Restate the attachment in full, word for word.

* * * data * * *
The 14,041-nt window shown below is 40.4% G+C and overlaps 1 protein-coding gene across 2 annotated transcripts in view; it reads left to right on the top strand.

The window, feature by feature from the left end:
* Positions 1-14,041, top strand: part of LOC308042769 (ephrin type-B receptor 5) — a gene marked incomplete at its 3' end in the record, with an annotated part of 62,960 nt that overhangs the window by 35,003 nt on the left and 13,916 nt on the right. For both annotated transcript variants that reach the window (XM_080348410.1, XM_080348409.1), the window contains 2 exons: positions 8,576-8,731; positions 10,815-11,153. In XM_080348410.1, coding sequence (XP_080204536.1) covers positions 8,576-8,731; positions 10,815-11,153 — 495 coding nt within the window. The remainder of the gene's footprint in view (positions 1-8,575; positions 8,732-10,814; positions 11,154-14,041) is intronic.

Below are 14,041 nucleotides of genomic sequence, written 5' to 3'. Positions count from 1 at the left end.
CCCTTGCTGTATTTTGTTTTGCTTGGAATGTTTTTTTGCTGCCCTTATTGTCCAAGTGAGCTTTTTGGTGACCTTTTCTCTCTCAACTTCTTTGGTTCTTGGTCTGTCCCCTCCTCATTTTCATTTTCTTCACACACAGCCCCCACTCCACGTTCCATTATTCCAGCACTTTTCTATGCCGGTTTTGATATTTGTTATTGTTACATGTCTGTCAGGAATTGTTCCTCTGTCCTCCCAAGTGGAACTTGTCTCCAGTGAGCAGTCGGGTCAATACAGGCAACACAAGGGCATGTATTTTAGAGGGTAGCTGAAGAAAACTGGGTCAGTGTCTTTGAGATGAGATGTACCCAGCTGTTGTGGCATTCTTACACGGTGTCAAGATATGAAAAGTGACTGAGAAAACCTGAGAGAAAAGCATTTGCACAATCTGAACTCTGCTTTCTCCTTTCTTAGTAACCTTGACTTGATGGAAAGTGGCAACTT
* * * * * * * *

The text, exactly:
The 14,041-nt window shown below is 40.4% G+C and overlaps 1 protein-coding gene across 2 annotated transcripts in view; it reads left to right on the top strand.

The window, feature by feature from the left end:
* Positions 1-14,041, top strand: part of LOC308042769 (ephrin type-B receptor 5) — a gene marked incomplete at its 3' end in the record, with an annotated part of 62,960 nt that overhangs the window by 35,003 nt on the left and 13,916 nt on the right. For both annotated transcript variants that reach the window (XM_080348410.1, XM_080348409.1), the window contains 2 exons: positions 8,576-8,731; positions 10,815-11,153. In XM_080348410.1, coding sequence (XP_080204536.1) covers positions 8,576-8,731; positions 10,815-11,153 — 495 coding nt within the window. The remainder of the gene's footprint in view (positions 1-8,575; positions 8,732-10,814; positions 11,154-14,041) is intronic.

Below are 14,041 nucleotides of genomic sequence, written 5' to 3'. Positions count from 1 at the left end.
CCCTTGCTGTATTTTGTTTTGCTTGGAATGTTTTTTTGCTGCCCTTATTGTCCAAGTGAGCTTTTTGGTGACCTTTTCTCTCTCAACTTCTTTGGTTCTTGGTCTGTCCCCTCCTCATTTTCATTTTCTTCACACACAGCCCCCACTCCACGTTCCATTATTCCAGCACTTTTCTATGCCGGTTTTGATATTTGTTATTGTTACATGTCTGTCAGGAATTGTTCCTCTGTCCTCCCAAGTGGAACTTGTCTCCAGTGAGCAGTCGGGTCAATACAGGCAACACAAGGGCATGTATTTTAGAGGGTAGCTGAAGAAAACTGGGTCAGTGTCTTTGAGATGAGATGTACCCAGCTGTTGTGGCATTCTTACACGGTGTCAAGATATGAAAAGTGACTGAGAAAACCTGAGAGAAAAGCATTTGCACAATCTGAACTCTGCTTTCTCCTTTCTTAGTAACCTTGACTTGATGGAAAGTGGCAACTT